Undaunted, Squirrel, at five-foot-ten, said to six-foot-three Ali, “C’mon man, you and me, I need a good payday. We'll pack them in.”

Ali turned to Torres’ wife Ramonita and said, “Okay, but you have to feed him a lot of rice and beans. Only then can I make money for your man.”

Ali and Torres would never fight. The latter retired soon after he lost his title and went on to write an Ali book of his own: …Sting Like a Bee. We all know the outcome of the Ali-Liston bout in Lewiston, ME:

The Schine Inn on Burnett Road later became the Plantation Inn. Do you think Ali would have set foot in this place if he were greeted by this cracker, the former Mutual Ford Uncle Sam, who now stands guard there?

According to a former desk clerk at the Schine, Ali “was so great with the kids that came to see him train. He even brought a bunch of them into his suite and bought them ice cream and talked to them for over an hour. He was quiet and humble when the press was not around.”

But all was not fine and dandy at the Schine Inn during his stay. According to a May 21, 1965 UPI wire service story, the Louisville Lip was worried that he was a target—and we’re not talking about a just target of Sonny Liston’s gloves: 

New York State Troopers warned the Chicopee, Massachusetts Police that a group of Black Muslims are on there way to Chicopee to assassinate Cassius Clay. 
According to Investigators, a black sedan with 4 Black Muslims was stopped on Route 22 in upstate New York. The group leader said they were headed to the Schine Inn in Chicopee, Massachusetts (Cassius Clay's Training Camp) to discuss personal business.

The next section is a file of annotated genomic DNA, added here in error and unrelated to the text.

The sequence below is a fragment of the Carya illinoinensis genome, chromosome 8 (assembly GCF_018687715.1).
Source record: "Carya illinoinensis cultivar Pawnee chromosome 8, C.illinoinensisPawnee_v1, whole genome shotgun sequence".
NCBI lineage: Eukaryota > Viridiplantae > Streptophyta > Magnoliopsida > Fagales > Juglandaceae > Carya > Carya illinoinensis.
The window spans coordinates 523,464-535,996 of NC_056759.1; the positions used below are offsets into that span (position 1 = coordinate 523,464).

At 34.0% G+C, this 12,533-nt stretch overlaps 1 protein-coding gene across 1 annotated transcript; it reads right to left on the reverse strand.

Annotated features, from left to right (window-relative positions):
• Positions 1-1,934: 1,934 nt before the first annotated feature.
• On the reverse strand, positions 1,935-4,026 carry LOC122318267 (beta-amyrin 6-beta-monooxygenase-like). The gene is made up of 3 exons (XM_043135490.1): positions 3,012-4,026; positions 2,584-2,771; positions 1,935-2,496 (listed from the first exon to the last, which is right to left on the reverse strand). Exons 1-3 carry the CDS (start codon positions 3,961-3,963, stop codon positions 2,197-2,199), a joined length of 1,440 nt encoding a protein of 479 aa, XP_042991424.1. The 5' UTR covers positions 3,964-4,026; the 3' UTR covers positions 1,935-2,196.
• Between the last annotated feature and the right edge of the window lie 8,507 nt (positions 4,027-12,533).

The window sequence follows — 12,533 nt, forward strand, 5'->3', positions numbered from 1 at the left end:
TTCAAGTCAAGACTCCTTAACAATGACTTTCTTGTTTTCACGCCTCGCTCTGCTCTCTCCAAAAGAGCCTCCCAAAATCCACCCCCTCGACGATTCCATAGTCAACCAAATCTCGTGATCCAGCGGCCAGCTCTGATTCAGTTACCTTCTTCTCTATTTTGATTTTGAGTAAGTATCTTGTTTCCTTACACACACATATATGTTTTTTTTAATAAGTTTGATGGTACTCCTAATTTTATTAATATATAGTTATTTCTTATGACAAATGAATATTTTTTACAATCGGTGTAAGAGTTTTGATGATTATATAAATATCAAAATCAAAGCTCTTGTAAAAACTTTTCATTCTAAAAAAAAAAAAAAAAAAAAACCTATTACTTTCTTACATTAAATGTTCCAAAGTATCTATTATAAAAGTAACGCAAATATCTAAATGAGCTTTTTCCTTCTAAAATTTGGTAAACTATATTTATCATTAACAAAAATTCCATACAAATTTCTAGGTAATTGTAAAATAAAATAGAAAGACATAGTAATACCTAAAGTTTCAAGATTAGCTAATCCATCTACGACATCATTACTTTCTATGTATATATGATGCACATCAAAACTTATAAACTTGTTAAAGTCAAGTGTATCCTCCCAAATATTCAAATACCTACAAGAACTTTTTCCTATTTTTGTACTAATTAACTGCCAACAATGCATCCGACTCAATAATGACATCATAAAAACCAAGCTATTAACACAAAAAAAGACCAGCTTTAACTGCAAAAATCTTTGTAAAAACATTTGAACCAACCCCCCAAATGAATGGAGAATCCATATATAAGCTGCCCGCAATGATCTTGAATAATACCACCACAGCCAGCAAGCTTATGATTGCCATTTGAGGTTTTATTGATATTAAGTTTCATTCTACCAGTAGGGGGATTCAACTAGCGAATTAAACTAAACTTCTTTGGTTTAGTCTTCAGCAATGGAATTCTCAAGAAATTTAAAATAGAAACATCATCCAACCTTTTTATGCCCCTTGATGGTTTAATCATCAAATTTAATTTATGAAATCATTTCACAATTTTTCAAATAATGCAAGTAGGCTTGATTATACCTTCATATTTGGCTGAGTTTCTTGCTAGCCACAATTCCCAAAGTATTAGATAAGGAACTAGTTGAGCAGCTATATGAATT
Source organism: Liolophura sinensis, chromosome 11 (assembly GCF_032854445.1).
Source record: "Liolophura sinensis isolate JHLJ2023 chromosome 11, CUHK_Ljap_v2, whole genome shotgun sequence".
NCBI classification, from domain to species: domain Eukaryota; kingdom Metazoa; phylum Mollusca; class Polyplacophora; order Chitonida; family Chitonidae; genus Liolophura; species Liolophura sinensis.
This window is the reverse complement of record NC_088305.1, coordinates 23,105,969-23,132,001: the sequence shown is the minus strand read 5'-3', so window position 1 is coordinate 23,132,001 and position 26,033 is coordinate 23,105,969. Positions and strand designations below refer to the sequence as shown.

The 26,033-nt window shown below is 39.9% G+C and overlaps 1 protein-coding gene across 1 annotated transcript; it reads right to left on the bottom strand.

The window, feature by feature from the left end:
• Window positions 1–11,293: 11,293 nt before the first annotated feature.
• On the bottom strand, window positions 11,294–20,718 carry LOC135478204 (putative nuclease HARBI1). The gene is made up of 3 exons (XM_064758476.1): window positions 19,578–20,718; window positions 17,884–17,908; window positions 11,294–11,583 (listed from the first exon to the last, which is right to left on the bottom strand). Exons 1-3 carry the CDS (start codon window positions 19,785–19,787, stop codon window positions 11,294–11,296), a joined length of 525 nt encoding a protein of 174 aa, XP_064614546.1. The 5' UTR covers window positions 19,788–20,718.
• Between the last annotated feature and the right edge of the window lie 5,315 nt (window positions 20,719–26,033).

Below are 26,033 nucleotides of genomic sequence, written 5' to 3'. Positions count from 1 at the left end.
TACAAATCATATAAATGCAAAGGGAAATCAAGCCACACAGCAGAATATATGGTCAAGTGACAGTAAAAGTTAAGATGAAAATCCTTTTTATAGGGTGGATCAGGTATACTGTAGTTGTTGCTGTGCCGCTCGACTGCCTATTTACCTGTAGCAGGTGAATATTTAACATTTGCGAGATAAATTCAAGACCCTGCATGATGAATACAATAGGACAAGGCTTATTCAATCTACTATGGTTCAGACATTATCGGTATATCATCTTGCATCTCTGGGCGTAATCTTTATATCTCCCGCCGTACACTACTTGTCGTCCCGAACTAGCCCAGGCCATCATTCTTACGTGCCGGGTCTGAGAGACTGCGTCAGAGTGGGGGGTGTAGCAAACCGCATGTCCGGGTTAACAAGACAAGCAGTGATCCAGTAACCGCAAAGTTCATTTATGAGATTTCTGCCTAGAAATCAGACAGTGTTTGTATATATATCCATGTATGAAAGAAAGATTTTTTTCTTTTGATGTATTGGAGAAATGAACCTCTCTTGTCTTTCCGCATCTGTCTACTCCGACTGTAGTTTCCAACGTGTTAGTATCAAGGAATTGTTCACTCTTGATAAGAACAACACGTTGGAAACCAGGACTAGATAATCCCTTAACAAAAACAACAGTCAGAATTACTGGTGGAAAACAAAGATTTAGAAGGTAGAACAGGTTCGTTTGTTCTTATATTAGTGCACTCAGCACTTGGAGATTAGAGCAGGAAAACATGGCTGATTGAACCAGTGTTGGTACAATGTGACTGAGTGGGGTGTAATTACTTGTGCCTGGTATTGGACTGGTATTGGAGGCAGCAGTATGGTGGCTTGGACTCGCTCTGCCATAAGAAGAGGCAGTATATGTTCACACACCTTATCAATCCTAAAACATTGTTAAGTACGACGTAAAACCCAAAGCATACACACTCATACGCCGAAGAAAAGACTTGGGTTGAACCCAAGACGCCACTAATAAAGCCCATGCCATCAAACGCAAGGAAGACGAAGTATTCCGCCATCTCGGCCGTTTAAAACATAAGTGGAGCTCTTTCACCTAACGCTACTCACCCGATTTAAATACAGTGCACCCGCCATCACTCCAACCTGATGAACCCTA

A map and details of the route (Massachusetts Turnpike, Springfield Exit 9) were found in the car, along with an 'X' marked on the Schine Inn, and Cassius Clay's room number. 
The current security detail of 70, has now been increased to 300, with help from the Massachusetts State Troopers, the State of Maine State Troopers and City of Lewiston, Maine Police force. 
The Champion - Cassius Clay, who now goes by his Black Muslim name of Muhammad Ali is fearful, as his friend Malcolm X was murdered in New York on February 21, 1965 (just 3-months ago).

Another UPI story reported that Ali even had a police escort on trips to his wife’s adjoining room at the Schine. According one of the rumors, the Nation of Islam had basically “persuaded” (ordered) him to disassociate himself with Malcolm X, who was feuding with NOI leader Elijah Muhammad. In response, it was said that Malcolm X supporters planned to kill Ali for turning his back on his former friend and mentor (and recent assassination victim).

Who Killed Tammy Lynds?

Last year, WFXT Fox 25 aired a report on the 1994 murder of 15-year-old Tammy Lynds, who was found in the woods off Fox Road on the Pine Point-Sixteen Acres line (below) and was the subject of a Hell’s Acres post. But the Fox 25 “New England Unsolved” piece never aired in Springfield, where leads could be generated by local television exposure. Then WWLP-TV 22 did follow up with its own story last May.

Unfortunately, Tammy’s father, Richard Lynds, posted on Facebook on June 4 that the cold case isn’t getting much warmer: “Update: I have an appointment with the Springfield DA Wednesday afternoon to go over my daughter’s unsolved case. For what I have been told, briefly, over the phone, this case is still unsolved and will stay unsolved until someone comes forward and talks. There is still no one talking or relaying anything to the police about how my daughter died.”

I ask again: if she were killed by a stranger, instead of the person she was supposed to meet that night, did police question known sex offenders from the area, including two men who were convicted of rapes in the woods off North Branch Parkway in 1980 and 1982 respectively? There was also a rape in the nearby North Branch Tributary Park between Slater Avenue and Grayson Drive in 1977, and the alleged perpetrator was caught.

A “new” old photo of Morganetta the elephant posted on the “You Know You Grew Up at the X if” Facebook site.

From the Library of Congress, the above and below photos are of a “Street gang, corner of Margaret and Water Streets, 4:30 p.m. Springfield, Massachusetts.” Lewis Wickes Hine was the photographer. The pictures were taken on June 27, 1916. I’m pretty sure the South End ruffian on the left is holding a BB gun, not a rifle.